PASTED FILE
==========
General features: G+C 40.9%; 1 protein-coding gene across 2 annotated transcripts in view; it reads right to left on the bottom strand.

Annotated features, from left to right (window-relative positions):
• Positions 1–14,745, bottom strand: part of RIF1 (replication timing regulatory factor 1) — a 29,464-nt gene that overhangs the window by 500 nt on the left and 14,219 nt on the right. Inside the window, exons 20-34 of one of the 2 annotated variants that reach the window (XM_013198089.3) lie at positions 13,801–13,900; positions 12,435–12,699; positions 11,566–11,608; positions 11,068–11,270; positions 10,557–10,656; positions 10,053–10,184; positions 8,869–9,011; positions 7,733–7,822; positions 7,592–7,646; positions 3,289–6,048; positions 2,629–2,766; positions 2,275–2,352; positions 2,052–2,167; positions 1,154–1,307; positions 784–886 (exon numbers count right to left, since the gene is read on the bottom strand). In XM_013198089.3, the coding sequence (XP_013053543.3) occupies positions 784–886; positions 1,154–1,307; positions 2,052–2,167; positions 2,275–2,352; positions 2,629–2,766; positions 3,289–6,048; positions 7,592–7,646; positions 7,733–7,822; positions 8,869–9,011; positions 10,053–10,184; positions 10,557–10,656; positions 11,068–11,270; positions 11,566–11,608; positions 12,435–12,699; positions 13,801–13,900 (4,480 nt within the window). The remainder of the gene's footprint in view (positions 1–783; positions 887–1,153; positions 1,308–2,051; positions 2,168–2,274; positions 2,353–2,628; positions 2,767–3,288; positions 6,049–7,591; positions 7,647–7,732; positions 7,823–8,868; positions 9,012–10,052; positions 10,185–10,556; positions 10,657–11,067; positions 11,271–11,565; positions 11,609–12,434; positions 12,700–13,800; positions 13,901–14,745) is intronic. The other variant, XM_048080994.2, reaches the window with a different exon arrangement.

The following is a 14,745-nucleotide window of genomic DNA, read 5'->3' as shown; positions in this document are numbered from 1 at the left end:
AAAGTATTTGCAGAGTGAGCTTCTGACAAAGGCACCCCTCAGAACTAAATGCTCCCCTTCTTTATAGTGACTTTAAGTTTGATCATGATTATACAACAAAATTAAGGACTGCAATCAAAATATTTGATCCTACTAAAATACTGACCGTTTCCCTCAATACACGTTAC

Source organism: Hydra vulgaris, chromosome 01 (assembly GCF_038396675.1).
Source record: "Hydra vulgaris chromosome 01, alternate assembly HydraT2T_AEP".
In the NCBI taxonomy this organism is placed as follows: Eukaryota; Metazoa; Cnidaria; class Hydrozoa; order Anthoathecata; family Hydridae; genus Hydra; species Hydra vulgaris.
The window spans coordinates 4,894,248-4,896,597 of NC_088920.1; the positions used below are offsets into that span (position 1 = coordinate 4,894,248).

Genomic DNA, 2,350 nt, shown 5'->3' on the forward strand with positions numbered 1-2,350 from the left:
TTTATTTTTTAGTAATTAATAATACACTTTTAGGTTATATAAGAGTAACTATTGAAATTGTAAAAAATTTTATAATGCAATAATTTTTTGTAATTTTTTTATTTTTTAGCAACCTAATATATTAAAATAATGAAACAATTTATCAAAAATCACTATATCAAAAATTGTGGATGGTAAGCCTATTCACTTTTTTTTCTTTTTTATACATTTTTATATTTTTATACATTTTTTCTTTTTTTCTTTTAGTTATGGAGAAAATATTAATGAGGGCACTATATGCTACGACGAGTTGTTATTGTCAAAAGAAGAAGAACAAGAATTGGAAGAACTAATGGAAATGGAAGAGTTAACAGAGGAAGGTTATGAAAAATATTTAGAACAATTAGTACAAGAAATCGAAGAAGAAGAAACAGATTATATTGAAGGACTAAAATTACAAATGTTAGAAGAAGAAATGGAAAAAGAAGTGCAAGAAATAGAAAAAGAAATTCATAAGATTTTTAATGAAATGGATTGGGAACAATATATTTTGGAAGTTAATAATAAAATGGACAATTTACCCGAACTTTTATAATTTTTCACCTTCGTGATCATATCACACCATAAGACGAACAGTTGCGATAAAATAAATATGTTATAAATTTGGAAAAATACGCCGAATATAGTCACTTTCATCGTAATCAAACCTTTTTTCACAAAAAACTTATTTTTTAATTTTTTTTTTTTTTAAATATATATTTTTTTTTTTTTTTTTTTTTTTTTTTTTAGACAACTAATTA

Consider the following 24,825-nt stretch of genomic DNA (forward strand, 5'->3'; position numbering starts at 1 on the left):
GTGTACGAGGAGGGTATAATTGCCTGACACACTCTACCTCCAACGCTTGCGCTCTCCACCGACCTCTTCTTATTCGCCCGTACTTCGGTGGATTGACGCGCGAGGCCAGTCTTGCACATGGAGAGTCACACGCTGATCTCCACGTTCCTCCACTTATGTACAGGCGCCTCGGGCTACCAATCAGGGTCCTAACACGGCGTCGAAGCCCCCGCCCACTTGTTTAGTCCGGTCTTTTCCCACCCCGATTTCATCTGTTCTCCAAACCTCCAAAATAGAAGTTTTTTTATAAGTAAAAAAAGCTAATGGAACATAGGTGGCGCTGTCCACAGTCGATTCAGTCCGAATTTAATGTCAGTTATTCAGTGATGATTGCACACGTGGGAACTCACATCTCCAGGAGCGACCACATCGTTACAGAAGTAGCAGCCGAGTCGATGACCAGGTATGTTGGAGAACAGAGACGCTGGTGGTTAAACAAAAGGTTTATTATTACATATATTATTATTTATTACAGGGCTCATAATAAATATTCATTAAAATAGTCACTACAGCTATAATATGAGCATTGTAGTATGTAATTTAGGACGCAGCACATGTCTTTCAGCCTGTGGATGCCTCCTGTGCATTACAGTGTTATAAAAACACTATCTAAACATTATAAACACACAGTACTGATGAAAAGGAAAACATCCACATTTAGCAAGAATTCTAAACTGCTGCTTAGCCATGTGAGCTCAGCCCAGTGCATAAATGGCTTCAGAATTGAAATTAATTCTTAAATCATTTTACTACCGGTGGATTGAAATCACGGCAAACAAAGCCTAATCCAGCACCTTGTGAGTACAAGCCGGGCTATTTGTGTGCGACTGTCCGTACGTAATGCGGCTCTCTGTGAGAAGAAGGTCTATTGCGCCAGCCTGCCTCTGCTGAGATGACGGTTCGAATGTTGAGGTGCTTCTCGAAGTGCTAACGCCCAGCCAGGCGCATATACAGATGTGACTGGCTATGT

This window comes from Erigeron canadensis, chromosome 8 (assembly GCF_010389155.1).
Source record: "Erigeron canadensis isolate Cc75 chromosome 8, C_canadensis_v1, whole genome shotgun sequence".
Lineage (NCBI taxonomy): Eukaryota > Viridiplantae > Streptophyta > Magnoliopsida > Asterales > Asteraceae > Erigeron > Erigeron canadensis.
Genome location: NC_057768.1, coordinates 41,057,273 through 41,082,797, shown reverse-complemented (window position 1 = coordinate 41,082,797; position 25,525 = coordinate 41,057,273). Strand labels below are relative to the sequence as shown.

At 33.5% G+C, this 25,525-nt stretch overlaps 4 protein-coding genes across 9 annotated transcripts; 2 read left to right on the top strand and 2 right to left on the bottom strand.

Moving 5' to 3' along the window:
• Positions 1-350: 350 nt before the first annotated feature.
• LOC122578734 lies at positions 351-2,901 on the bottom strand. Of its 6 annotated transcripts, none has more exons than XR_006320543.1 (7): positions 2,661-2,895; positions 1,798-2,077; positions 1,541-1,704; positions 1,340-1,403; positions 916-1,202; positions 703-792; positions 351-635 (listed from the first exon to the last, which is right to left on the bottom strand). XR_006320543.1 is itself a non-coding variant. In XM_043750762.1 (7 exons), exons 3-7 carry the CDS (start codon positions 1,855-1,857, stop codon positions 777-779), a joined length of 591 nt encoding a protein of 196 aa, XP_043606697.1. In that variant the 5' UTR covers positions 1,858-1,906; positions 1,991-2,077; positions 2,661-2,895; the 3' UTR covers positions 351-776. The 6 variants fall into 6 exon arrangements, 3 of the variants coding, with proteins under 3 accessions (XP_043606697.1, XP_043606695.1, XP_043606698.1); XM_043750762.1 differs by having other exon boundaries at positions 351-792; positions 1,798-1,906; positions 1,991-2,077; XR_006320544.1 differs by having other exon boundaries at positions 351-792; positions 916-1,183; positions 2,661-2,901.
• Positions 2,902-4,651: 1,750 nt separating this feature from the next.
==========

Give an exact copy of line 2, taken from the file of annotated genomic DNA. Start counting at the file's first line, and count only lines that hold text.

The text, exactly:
Annotated features, from left to right (window-relative positions):